All You Need to Know About DWI & Drunk Driving Law in Texas
November 15th, 2017 by Tad Nelson in DWI
Some people believe that they are better drivers after a few drinks. Some claim they are not affected. Others flat out do it anyways. Drunk or buzzed drivers jeopardize their own lives and the lives of others in the car. Besides co-passengers, they also risk the lives of other drivers, pedestrians, and cyclists. This is happening not only in the US, but in different parts of the world where drinking, partying and driving back home is the cultural norm amongst teenagers, young adults and adults alike.
What about Texas?
“DUI” and “DWI” are two short-forms under Texas law to describe “driving under the influence” and “driving while intoxicated”. You may be thinking the two concepts are similar. But they are a little different in reality. Let’s understand how.
The main difference between the two acronyms lies in the age of the driver. Under Texas Law, a person driving a vehicle who is at least 21 years old and is legally intoxicated (0.08 alcohol concentration in breath or blood) is charged with a DWI. But a person under the age of 21 years and has alcohol in his/her system can be charged with DUI. Whether the minor is impaired by alcohol or not becomes irrelevant when he/she is charged with DUI.
But the penalties imposed in each crime are also different. DWI penalties in Texas, especially in cities like Houston, League City and Galveston, are based on different factors like license type, age, and other circumstances in which the driver was caught. Common DWI penalties include the following:
- Surcharges and fines.
- License revocation and suspension.
- Community Service.
- DWI intervention and education programs.
- Expensive car insurance.
For example, a first-time DWI offense may call for a fine up to $2,000, imprisonment for 3 to 180 days, cancellation of driver’s license, and an annual fee of $1,000 or $2,000 for three years to get back the license. Conversely, a minor caught for drunk driving may be fined for up to $500, a 60-day suspension of the driving license, 20 to 40 hours of community service and a compulsory alcohol-awareness class. The penalties for a person caught for drunk driving increase the second or third time because Texas follows a zero-tolerance policy.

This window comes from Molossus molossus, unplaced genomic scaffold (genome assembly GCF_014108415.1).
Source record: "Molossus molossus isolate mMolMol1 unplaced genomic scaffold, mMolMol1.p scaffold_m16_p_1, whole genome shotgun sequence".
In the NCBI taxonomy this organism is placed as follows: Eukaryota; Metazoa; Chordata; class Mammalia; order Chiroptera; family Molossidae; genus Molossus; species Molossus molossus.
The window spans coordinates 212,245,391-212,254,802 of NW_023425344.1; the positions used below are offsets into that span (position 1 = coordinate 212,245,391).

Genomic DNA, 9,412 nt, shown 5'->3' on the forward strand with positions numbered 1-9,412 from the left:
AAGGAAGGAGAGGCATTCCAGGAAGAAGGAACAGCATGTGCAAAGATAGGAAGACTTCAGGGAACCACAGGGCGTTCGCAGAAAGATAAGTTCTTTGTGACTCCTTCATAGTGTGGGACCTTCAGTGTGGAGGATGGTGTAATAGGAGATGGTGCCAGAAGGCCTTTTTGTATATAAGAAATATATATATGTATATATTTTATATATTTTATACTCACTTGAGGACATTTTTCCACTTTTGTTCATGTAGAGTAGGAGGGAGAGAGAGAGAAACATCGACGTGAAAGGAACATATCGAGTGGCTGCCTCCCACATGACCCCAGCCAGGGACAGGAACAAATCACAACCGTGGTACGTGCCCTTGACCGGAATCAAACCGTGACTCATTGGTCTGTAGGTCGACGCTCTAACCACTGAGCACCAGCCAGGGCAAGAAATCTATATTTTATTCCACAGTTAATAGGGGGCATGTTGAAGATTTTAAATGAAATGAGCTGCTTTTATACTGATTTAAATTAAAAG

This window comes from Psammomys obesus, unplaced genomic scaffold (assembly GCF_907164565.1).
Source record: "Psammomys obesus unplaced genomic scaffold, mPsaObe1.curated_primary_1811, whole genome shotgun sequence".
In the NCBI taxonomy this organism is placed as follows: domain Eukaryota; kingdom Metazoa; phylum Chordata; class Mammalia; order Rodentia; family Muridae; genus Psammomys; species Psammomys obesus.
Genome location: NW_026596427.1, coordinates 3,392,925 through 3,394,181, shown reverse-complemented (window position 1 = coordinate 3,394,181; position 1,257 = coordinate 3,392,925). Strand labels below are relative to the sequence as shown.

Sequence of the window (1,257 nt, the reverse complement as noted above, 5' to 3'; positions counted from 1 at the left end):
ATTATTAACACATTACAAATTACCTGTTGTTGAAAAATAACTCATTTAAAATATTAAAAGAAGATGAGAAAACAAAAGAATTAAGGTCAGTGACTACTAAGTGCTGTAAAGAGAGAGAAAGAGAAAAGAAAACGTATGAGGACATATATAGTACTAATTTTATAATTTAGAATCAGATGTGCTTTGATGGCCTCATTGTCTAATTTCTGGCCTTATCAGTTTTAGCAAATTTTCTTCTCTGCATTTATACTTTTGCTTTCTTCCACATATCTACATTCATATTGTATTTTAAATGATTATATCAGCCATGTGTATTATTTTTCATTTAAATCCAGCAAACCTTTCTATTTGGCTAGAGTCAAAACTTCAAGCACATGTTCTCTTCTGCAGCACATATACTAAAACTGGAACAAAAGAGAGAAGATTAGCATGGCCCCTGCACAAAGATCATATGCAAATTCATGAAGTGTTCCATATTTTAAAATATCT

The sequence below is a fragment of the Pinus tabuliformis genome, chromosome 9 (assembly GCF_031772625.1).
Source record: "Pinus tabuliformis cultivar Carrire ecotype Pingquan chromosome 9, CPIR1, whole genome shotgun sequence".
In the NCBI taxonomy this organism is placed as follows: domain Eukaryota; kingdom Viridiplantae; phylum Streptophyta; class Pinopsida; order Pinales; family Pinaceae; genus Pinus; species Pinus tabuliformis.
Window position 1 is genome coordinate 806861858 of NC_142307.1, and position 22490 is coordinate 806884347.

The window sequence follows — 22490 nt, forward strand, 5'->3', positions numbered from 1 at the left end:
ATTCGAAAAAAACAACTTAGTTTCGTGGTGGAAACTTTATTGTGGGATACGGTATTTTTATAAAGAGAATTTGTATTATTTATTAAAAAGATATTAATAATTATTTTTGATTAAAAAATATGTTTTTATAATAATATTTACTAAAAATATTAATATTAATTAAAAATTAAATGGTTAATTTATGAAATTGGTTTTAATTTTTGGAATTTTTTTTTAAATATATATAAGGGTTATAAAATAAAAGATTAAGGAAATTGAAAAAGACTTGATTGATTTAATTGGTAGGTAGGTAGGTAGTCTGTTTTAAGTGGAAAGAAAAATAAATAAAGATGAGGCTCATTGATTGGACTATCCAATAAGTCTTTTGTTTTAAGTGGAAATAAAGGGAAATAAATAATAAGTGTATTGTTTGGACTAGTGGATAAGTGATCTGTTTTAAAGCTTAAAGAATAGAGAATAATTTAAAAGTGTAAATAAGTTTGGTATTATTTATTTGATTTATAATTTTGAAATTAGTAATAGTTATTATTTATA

While a criminal defense attorney can fight cases of minors criminalized for drunk driving, Texas has other supportive measures in place. The state takes part in a pretrial diversion program, called DIVERT, which proves a much better alternative to prosecution. First-time offenders get coordinated support and assistance through personal or group counseling sessions for a year. The program has specific guidelines, which are stated clearly in a contract that judges and lawyers sign before the program starts.
It is notable that DWI are serious offenses and can lead to graver felony crimes such as intoxication manslaughter and intoxication assault. As such, it is important that both adults and minors adhere to driving rules and avoid drunk driving for their own safety and the safety of others on the road.